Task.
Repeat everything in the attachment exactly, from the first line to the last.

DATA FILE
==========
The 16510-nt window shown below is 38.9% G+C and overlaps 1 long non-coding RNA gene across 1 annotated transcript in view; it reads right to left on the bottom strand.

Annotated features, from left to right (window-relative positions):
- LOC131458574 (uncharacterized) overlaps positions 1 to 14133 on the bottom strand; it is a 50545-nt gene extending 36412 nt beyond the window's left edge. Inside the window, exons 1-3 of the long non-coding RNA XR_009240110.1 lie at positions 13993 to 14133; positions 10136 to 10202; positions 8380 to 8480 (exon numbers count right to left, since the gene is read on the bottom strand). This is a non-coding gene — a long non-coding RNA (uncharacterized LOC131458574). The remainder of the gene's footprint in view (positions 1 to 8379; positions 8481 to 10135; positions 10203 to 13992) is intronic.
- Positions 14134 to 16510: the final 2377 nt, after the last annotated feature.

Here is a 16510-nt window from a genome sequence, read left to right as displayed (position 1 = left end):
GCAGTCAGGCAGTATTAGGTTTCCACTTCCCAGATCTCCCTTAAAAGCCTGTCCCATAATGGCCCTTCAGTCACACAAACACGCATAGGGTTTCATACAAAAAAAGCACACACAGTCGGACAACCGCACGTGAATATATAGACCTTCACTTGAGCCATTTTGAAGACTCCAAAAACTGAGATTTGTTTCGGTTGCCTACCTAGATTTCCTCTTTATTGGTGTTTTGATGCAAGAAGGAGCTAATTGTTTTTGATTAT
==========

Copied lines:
The 16510-nt window shown below is 38.9% G+C and overlaps 1 long non-coding RNA gene across 1 annotated transcript in view; it reads right to left on the bottom strand.

Annotated features, from left to right (window-relative positions):
- LOC131458574 (uncharacterized) overlaps positions 1 to 14133 on the bottom strand; it is a 50545-nt gene extending 36412 nt beyond the window's left edge. Inside the window, exons 1-3 of the long non-coding RNA XR_009240110.1 lie at positions 13993 to 14133; positions 10136 to 10202; positions 8380 to 8480 (exon numbers count right to left, since the gene is read on the bottom strand). This is a non-coding gene — a long non-coding RNA (uncharacterized LOC131458574). The remainder of the gene's footprint in view (positions 1 to 8379; positions 8481 to 10135; positions 10203 to 13992) is intronic.
- Positions 14134 to 16510: the final 2377 nt, after the last annotated feature.

Here is a 16510-nt window from a genome sequence, read left to right as displayed (position 1 = left end):
GCAGTCAGGCAGTATTAGGTTTCCACTTCCCAGATCTCCCTTAAAAGCCTGTCCCATAATGGCCCTTCAGTCACACAAACACGCATAGGGTTTCATACAAAAAAAGCACACACAGTCGGACAACCGCACGTGAATATATAGACCTTCACTTGAGCCATTTTGAAGACTCCAAAAACTGAGATTTGTTTCGGTTGCCTACCTAGATTTCCTCTTTATTGGTGTTTTGATGCAAGAAGGAGCTAATTGTTTTTGATTAT